The biggest unknown is Harding Park, and what kind of test it will provide.
 
Related Links:
  • Full Coverage - WGC-American Express Championship
     
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    Watch: Tiger highlights from Round 2 at Honda

    By Golf Channel DigitalFebruary 23, 2018, 8:12 pm

    Tiger Woods started at even par in Round 2 of the Honda Classic. Friday began with a bogey at the par-4 second, but Woods got that stroke back with a birdie at the par-4 fourth:



    Following four consecutive pars, Woods birdied the par-4 ninth to turn in 1-under 34.



    At 1 under for the tournament, Woods was tied for 10th place, three off the lead, when he began the back nine at PGA National. And the crowd is loving it.

    Getty Images

    Defending champ Fowler misses cut at Honda

    By Ryan LavnerFebruary 23, 2018, 7:14 pm

    PALM BEACH GARDENS, Fla. – The roles might be reversed this weekend for Rickie Fowler.

    Last year, when he won at PGA National, Fowler was greeted behind the 18th green by Justin Thomas, one of his Jupiter neighbors. Thomas had missed the cut in his hometown event but drove back to the tournament to congratulate Fowler on his fourth PGA Tour title.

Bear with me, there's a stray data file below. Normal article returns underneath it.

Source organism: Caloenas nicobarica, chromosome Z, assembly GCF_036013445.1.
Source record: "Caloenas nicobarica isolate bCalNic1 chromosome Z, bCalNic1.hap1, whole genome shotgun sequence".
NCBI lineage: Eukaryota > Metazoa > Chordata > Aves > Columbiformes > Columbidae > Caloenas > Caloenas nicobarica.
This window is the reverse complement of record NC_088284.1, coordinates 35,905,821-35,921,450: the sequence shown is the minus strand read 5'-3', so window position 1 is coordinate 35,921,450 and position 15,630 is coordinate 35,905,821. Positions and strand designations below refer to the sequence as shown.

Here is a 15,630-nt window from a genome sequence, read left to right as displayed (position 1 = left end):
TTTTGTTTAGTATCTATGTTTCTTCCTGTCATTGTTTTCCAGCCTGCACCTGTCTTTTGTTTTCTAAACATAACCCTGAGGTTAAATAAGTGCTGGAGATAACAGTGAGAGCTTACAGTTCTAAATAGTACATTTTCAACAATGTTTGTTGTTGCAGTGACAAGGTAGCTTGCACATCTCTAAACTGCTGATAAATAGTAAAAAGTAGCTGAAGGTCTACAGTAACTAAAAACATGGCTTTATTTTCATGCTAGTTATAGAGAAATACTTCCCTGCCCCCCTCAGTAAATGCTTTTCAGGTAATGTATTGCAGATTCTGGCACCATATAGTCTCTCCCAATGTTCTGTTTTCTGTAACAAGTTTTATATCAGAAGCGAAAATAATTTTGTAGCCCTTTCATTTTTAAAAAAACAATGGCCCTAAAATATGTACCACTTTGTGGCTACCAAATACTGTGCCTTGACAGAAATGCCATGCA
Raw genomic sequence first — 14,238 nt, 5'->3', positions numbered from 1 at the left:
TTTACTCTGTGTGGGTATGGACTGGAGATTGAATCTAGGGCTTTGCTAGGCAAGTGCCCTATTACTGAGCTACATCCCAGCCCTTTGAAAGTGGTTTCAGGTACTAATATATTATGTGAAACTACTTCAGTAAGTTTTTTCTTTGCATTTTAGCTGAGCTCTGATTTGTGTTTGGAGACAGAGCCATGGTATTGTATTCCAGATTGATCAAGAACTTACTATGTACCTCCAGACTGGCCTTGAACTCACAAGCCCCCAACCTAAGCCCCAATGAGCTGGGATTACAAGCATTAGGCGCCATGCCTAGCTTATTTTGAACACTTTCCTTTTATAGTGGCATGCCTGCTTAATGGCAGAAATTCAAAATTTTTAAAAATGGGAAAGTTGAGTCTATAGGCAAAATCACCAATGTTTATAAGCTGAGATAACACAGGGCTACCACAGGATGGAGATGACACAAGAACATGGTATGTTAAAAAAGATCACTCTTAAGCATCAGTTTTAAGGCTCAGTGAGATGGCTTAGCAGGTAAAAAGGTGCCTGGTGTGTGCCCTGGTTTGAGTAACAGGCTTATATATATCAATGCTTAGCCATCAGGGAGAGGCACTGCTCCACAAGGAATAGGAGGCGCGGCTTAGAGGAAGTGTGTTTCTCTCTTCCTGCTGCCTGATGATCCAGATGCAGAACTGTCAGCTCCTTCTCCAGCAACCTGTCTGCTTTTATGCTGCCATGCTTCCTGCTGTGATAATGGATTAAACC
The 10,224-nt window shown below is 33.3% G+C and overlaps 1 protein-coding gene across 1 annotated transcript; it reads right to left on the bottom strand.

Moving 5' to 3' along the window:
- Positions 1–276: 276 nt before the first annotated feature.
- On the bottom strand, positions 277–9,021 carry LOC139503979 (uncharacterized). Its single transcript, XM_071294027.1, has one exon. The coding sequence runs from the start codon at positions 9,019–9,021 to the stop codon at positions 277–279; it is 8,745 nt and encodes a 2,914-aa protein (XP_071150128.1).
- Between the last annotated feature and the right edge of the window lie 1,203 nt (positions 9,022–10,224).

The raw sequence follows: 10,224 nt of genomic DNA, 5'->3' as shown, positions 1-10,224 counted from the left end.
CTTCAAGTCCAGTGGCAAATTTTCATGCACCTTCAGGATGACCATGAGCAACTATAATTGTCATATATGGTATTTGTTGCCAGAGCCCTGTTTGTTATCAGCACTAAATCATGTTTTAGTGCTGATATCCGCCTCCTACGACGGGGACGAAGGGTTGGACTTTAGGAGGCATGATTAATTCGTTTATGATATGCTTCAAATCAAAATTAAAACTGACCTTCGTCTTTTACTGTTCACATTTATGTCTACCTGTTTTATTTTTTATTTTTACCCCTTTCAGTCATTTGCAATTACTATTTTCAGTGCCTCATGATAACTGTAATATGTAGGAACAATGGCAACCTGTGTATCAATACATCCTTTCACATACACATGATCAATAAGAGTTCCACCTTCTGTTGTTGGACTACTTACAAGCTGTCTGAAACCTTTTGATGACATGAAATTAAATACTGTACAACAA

It’s Fowler who will be on the sidelines this weekend, after missing the Honda Classic cut following rounds of 71-76.  


    Full-field scores from the Honda Classic

    Honda Classic: Articles, photos and videos


    “I haven’t been swinging it great the last month and a half,” he said afterward. “Obviously playing in the wind, it will pick you apart even more.”

    After a tie for fourth at Kapalua, Fowler has missed two of his last three cuts. In between, at the Phoenix Open, he coughed up the 54-hole lead and tied for 11th.